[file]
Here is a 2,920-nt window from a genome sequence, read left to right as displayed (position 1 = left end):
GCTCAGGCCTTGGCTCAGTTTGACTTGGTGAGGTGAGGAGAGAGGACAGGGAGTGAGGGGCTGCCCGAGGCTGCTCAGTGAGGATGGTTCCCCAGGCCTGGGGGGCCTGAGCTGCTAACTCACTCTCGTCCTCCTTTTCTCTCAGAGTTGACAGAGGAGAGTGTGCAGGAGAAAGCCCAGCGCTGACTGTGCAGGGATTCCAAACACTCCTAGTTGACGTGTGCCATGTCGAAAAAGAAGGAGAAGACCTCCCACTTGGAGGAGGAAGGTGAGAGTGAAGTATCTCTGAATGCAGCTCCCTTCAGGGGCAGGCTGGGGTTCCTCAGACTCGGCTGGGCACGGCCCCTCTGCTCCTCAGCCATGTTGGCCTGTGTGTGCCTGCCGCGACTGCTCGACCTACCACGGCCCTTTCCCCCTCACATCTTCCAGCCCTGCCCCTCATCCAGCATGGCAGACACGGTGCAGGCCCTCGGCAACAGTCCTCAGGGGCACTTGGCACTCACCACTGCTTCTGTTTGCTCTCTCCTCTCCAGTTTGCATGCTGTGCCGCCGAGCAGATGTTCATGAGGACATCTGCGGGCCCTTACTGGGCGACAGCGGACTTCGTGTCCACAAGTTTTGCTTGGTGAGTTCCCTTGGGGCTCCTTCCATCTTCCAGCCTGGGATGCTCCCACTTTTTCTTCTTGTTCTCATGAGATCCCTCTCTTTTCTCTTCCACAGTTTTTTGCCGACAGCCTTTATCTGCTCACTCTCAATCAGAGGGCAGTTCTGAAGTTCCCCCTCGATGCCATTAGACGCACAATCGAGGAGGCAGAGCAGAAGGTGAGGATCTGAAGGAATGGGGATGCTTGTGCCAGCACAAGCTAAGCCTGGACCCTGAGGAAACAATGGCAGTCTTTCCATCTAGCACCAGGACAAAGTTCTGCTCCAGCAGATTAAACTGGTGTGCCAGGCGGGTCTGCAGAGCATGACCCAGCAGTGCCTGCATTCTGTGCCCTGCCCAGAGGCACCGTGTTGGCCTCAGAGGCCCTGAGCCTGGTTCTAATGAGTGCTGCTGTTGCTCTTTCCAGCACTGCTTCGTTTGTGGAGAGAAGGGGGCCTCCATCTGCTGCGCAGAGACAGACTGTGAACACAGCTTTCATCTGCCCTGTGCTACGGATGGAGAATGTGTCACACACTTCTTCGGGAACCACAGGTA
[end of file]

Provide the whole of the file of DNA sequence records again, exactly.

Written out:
Here is a 2,920-nt window from a genome sequence, read left to right as displayed (position 1 = left end):
GCTCAGGCCTTGGCTCAGTTTGACTTGGTGAGGTGAGGAGAGAGGACAGGGAGTGAGGGGCTGCCCGAGGCTGCTCAGTGAGGATGGTTCCCCAGGCCTGGGGGGCCTGAGCTGCTAACTCACTCTCGTCCTCCTTTTCTCTCAGAGTTGACAGAGGAGAGTGTGCAGGAGAAAGCCCAGCGCTGACTGTGCAGGGATTCCAAACACTCCTAGTTGACGTGTGCCATGTCGAAAAAGAAGGAGAAGACCTCCCACTTGGAGGAGGAAGGTGAGAGTGAAGTATCTCTGAATGCAGCTCCCTTCAGGGGCAGGCTGGGGTTCCTCAGACTCGGCTGGGCACGGCCCCTCTGCTCCTCAGCCATGTTGGCCTGTGTGTGCCTGCCGCGACTGCTCGACCTACCACGGCCCTTTCCCCCTCACATCTTCCAGCCCTGCCCCTCATCCAGCATGGCAGACACGGTGCAGGCCCTCGGCAACAGTCCTCAGGGGCACTTGGCACTCACCACTGCTTCTGTTTGCTCTCTCCTCTCCAGTTTGCATGCTGTGCCGCCGAGCAGATGTTCATGAGGACATCTGCGGGCCCTTACTGGGCGACAGCGGACTTCGTGTCCACAAGTTTTGCTTGGTGAGTTCCCTTGGGGCTCCTTCCATCTTCCAGCCTGGGATGCTCCCACTTTTTCTTCTTGTTCTCATGAGATCCCTCTCTTTTCTCTTCCACAGTTTTTTGCCGACAGCCTTTATCTGCTCACTCTCAATCAGAGGGCAGTTCTGAAGTTCCCCCTCGATGCCATTAGACGCACAATCGAGGAGGCAGAGCAGAAGGTGAGGATCTGAAGGAATGGGGATGCTTGTGCCAGCACAAGCTAAGCCTGGACCCTGAGGAAACAATGGCAGTCTTTCCATCTAGCACCAGGACAAAGTTCTGCTCCAGCAGATTAAACTGGTGTGCCAGGCGGGTCTGCAGAGCATGACCCAGCAGTGCCTGCATTCTGTGCCCTGCCCAGAGGCACCGTGTTGGCCTCAGAGGCCCTGAGCCTGGTTCTAATGAGTGCTGCTGTTGCTCTTTCCAGCACTGCTTCGTTTGTGGAGAGAAGGGGGCCTCCATCTGCTGCGCAGAGACAGACTGTGAACACAGCTTTCATCTGCCCTGTGCTACGGATGGAGAATGTGTCACACACTTCTTCGGGAACCACAGGTA